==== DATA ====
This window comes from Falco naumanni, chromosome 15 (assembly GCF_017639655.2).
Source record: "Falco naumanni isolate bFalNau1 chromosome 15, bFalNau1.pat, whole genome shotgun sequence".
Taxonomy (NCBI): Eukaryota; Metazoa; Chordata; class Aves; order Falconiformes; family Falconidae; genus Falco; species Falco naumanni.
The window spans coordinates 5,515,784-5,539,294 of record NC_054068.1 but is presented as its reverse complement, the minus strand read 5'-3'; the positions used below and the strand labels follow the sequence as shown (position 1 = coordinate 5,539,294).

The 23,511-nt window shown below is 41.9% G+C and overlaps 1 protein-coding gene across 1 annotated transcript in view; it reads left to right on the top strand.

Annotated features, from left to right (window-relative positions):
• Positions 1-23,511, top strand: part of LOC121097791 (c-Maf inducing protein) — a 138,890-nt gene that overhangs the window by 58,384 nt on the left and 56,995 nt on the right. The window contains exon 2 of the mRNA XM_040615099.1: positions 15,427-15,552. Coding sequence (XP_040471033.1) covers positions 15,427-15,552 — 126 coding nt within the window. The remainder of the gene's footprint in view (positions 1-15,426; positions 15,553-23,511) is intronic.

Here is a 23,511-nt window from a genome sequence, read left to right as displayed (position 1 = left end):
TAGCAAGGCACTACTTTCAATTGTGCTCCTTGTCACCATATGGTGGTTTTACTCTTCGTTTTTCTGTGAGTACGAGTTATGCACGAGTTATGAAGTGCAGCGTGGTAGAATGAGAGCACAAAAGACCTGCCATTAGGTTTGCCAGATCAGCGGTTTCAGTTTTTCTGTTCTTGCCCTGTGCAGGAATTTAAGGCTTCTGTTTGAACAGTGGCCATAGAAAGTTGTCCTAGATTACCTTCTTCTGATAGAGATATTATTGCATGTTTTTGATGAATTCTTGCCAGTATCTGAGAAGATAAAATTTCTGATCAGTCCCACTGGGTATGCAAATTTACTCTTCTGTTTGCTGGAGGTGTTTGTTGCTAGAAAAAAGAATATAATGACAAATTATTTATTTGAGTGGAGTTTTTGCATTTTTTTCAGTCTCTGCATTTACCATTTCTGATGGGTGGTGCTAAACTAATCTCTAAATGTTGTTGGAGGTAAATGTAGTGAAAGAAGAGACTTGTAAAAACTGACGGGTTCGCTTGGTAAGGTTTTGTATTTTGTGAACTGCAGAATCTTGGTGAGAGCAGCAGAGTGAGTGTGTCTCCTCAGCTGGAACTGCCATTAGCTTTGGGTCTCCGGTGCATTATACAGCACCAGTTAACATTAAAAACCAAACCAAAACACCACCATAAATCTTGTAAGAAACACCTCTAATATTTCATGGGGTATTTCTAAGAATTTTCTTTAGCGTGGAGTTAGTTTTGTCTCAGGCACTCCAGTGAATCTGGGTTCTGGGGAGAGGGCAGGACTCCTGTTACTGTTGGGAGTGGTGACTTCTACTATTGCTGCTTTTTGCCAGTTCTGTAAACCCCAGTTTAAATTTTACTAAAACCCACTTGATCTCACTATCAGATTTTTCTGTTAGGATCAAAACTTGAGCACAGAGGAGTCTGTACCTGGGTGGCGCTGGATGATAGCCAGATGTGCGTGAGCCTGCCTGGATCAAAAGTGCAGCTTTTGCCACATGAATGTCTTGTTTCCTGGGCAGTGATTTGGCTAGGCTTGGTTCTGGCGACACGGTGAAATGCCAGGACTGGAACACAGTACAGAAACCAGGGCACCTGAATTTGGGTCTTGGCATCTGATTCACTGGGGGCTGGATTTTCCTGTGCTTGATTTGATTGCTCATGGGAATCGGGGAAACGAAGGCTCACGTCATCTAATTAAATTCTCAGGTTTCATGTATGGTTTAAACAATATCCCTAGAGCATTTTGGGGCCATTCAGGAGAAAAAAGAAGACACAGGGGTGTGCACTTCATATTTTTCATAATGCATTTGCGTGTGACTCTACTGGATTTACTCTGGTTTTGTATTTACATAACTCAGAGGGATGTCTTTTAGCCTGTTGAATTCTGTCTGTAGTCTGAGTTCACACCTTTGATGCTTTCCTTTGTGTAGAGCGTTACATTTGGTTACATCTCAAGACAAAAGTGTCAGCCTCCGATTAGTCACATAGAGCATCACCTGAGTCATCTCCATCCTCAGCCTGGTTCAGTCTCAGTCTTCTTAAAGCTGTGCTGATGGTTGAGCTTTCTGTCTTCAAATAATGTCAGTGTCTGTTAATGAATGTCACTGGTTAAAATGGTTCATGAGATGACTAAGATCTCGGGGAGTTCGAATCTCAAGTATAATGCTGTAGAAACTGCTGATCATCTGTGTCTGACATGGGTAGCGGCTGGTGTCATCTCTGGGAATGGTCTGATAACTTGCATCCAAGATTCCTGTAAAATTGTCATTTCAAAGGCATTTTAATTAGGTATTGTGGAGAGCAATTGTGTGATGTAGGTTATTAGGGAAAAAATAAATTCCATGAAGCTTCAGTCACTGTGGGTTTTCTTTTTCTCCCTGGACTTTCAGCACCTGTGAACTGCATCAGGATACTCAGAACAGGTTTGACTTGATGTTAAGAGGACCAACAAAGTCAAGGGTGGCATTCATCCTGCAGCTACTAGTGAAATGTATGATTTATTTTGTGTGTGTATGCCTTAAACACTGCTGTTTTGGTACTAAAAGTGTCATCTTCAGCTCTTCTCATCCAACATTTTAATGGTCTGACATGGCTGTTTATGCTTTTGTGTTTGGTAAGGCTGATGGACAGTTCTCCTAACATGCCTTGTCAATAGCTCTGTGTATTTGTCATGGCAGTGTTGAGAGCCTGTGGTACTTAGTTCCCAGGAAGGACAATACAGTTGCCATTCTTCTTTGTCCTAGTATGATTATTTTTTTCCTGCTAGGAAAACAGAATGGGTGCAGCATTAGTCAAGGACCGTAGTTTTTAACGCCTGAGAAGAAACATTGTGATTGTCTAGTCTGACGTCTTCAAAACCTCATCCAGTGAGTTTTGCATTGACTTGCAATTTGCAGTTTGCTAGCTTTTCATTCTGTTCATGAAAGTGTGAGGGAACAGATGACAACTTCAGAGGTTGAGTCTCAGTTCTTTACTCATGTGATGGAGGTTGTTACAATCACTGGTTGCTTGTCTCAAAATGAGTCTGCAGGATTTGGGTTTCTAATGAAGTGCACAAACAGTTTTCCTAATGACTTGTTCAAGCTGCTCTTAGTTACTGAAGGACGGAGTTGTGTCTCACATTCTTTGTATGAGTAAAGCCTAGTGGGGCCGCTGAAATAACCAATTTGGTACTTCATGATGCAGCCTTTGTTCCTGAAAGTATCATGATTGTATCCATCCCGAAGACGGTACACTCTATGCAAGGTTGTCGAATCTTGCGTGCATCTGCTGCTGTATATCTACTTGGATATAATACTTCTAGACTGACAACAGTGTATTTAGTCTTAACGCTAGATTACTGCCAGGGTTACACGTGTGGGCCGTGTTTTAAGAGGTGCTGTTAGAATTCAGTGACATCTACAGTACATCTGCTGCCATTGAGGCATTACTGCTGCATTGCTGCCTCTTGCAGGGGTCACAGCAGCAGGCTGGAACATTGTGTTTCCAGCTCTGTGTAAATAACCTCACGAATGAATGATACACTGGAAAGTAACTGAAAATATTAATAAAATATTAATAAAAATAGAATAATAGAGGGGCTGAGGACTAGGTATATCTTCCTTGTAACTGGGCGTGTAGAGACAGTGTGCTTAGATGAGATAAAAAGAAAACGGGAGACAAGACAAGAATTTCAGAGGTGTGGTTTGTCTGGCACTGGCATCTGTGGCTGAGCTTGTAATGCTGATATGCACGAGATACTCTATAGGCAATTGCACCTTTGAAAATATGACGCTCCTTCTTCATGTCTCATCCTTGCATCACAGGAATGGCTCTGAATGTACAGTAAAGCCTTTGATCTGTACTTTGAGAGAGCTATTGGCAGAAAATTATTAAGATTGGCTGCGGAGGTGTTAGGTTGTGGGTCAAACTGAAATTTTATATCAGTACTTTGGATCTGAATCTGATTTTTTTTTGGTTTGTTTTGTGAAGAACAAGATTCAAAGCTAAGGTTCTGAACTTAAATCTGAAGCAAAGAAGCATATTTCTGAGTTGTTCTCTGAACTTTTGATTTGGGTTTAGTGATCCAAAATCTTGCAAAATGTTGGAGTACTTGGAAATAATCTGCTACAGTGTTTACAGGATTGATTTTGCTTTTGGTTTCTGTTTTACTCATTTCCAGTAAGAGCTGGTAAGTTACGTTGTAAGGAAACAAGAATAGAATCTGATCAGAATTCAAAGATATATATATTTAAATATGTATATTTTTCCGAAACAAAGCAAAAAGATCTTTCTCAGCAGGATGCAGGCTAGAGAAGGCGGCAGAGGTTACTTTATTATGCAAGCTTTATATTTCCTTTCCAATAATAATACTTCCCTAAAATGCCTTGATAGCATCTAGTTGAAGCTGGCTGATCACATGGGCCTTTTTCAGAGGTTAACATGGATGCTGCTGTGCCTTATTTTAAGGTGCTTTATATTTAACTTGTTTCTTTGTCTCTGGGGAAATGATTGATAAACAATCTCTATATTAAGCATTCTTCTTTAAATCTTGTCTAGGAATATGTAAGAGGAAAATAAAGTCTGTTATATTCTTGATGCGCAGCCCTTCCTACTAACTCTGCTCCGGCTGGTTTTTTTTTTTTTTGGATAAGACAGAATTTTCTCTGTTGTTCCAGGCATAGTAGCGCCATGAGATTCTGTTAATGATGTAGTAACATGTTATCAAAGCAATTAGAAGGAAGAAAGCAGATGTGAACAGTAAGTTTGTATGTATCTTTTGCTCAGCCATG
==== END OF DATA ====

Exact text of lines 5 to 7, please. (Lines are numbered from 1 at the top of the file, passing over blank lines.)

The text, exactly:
The 23,511-nt window shown below is 41.9% G+C and overlaps 1 protein-coding gene across 1 annotated transcript in view; it reads left to right on the top strand.

Annotated features, from left to right (window-relative positions):
• Positions 1-23,511, top strand: part of LOC121097791 (c-Maf inducing protein) — a 138,890-nt gene that overhangs the window by 58,384 nt on the left and 56,995 nt on the right. The window contains exon 2 of the mRNA XM_040615099.1: positions 15,427-15,552. Coding sequence (XP_040471033.1) covers positions 15,427-15,552 — 126 coding nt within the window. The remainder of the gene's footprint in view (positions 1-15,426; positions 15,553-23,511) is intronic.